A few years ago, a woman named Kelly Gissendaner came to national attention. She was a resident of Georgia and the only woman on death row in Georgia; she had been convicted several years before this of plotting with her lover to kill her husband. While she was in prison, she converted to Christianity and she reformed her life. She showed regret and sorrow for what she had done. She took theology classes in prison and met and befriended esteemed German theologian Juergen Moltmann. She became a de facto chaplain to women who were new to the prison, helping them adjust and speaking with them about the difference that Christ had made in her life. And when the state of Georgia denied her appeals for clemency, people rallied around her and sent petitions to the state Board of Paroles. And although the state denied those appeals and executed her on September 30, 2015, her life and her death witnessed to the power of Christ to love her, a convicted murderer, and testified that God truly can work God’s purposes through anyone God chooses.

God loved Jacob, a fugitive on the run from his angry brother, so much that God promised to bless Jacob and to be with him forever. God loved Kelly Gissendaner, a convicted murderer, and blessed many other people through her witness. And that’s how much God loves each one of us. And God promises something else to us, too. Just like God promised to be with Jacob, God promises to be with each one of us, no matter what happens to us in life. God will never leave us or forsake us. Even when it feels like the world is crumbling around us; even when it feels like everything is against us, that is exactly where God is. If God was with Jacob when he was fleeing from his brother and if God was with Jesus on the day he died on the cross, then certainly God is with us, too, through everything that happens to us in our lives.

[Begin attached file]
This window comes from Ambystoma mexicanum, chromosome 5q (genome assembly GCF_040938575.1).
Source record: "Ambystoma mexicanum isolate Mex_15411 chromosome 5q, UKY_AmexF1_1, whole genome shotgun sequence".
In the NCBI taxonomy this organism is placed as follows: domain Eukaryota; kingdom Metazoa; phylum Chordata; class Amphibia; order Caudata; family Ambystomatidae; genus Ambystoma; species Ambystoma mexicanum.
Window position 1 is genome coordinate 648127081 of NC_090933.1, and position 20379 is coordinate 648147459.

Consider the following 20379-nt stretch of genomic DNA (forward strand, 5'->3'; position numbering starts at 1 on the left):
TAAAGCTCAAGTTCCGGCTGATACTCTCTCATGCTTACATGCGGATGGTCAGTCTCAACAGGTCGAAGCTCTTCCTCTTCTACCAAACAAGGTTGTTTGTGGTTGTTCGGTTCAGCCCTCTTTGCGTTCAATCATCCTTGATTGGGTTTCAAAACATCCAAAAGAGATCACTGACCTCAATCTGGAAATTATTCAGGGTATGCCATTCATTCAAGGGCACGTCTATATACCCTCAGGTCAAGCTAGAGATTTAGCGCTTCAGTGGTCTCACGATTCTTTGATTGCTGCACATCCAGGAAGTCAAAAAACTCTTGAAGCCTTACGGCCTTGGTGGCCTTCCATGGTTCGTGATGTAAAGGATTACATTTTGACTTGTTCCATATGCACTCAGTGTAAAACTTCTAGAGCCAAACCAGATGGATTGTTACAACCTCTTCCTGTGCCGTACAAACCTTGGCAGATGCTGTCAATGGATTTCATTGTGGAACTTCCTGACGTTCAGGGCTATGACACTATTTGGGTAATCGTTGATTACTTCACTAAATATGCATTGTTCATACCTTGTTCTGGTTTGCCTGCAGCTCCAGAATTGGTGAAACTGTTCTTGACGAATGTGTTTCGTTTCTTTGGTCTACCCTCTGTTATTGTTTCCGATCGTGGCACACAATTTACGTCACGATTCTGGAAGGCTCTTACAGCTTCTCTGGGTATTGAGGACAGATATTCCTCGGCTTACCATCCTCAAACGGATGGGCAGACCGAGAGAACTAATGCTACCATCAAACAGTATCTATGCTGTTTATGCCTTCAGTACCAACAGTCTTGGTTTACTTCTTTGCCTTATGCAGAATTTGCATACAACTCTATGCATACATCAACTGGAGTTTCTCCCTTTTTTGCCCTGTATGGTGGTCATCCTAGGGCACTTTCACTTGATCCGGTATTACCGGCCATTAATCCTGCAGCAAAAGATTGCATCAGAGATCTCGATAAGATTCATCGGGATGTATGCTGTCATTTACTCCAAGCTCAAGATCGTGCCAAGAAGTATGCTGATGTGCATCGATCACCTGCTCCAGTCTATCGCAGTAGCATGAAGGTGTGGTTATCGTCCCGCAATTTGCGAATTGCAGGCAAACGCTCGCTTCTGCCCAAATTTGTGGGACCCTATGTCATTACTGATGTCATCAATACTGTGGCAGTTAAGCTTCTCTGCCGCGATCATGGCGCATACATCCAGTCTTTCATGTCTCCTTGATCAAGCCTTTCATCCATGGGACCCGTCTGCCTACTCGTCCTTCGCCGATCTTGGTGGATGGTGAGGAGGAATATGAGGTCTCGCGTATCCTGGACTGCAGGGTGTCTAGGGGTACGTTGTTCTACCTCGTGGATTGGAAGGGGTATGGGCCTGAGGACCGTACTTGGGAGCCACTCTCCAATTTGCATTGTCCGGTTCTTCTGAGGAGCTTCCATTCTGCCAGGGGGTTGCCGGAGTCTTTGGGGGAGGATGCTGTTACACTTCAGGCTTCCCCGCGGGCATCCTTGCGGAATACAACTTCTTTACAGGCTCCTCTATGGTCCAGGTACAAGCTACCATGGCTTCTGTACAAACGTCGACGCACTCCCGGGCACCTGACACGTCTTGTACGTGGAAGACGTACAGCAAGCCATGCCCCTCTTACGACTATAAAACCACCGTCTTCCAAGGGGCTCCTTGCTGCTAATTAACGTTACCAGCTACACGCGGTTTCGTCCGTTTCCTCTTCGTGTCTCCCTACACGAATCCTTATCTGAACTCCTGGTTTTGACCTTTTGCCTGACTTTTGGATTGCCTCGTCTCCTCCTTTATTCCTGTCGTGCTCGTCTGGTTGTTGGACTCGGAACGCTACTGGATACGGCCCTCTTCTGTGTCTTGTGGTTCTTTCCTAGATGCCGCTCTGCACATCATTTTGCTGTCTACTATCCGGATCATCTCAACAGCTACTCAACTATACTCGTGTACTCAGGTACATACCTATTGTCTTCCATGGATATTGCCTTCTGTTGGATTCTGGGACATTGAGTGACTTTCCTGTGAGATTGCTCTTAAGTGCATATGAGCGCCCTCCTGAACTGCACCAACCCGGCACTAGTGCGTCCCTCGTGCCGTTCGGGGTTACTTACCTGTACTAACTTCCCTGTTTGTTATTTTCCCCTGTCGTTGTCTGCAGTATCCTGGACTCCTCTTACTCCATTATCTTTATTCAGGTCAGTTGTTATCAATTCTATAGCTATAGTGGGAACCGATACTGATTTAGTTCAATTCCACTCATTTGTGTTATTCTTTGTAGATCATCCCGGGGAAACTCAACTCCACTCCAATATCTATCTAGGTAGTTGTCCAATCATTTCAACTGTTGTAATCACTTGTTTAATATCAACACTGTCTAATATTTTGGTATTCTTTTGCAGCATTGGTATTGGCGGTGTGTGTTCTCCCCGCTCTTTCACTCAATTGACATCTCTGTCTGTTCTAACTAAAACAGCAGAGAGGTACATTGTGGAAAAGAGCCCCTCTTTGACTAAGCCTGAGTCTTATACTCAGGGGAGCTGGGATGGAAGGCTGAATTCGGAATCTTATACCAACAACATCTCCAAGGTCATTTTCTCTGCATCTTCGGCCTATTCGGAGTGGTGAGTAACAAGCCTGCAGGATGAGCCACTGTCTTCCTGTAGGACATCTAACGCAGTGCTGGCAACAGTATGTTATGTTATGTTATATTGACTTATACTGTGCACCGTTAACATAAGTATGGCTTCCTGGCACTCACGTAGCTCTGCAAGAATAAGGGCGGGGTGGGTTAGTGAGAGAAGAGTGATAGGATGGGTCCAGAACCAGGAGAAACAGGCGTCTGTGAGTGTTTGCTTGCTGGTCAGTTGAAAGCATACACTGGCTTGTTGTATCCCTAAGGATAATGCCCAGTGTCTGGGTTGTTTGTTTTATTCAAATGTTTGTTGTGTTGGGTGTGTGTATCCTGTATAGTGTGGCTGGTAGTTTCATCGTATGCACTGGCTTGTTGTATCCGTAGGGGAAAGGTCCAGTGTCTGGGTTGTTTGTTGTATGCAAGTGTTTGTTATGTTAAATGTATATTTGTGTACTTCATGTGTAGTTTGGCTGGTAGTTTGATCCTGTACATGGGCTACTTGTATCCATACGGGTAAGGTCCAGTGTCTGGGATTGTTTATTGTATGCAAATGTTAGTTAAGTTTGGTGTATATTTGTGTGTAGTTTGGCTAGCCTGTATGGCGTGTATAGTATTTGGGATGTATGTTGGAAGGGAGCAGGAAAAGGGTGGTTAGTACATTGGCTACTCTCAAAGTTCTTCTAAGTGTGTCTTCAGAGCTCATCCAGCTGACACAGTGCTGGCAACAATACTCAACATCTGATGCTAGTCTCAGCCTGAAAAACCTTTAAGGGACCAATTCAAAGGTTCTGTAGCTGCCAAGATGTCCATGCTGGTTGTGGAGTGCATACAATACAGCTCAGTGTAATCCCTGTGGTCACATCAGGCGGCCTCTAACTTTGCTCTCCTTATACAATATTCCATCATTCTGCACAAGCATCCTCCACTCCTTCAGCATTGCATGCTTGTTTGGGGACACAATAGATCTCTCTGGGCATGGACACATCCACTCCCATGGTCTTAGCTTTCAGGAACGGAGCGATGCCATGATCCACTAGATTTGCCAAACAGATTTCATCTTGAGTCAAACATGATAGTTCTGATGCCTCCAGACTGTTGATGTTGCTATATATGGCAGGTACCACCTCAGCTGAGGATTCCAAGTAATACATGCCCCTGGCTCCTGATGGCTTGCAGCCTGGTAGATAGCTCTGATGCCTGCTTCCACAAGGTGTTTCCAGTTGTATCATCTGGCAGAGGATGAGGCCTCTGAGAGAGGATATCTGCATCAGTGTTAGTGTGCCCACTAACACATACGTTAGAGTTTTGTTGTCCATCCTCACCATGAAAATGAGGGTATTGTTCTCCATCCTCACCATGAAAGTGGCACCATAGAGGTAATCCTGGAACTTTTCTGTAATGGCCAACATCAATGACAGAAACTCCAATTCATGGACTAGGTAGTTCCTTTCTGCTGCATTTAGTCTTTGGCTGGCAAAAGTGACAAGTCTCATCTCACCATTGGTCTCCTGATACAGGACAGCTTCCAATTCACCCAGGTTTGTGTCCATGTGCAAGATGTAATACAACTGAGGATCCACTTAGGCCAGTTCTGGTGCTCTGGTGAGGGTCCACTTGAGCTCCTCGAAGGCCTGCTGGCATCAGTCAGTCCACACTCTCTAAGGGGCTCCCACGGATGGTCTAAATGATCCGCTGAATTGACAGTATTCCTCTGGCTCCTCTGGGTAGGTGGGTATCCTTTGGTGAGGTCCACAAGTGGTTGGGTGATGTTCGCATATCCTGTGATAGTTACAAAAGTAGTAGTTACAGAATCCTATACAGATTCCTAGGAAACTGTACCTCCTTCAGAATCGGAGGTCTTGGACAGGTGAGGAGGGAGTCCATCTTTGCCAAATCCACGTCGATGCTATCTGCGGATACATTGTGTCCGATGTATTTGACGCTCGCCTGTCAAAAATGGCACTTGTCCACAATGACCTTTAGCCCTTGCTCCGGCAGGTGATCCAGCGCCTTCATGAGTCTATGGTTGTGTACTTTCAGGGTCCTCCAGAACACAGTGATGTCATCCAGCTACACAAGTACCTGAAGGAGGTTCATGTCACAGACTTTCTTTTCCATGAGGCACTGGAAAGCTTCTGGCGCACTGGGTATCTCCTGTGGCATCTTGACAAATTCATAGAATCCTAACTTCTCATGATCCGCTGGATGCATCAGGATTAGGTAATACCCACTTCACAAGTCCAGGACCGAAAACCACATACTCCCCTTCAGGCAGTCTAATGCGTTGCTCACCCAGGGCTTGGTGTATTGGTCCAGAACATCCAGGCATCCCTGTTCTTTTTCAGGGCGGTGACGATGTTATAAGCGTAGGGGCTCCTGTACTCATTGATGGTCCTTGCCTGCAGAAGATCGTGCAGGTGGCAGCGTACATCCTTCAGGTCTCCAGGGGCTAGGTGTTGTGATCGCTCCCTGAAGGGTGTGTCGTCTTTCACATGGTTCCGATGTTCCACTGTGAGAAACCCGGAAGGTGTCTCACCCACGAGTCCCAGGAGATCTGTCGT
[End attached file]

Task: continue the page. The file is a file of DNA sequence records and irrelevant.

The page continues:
And that’s the second message that I think we can take from this story. When Jacob awakens from his dreams, he says, “Surely the Lord is in this place—and I did not know it!” We talk about bringing Christ into the world and sharing the good news of Christ with those who have not heard it. And yet, what if Christ is already in the places where we are going? There was nothing extraordinary about the place where Jacob chose to lay his head that night; nothing which would have indicated that this was a holy place. And yet, God was in that place and made it holy. And God has a habit of appearing in unexpected places. Who would have ever thought for example, that God would be present in a newborn baby laid in an animal’s feeding trough, whose parents were a peasant couple known only to their family? And yet, that is where God was.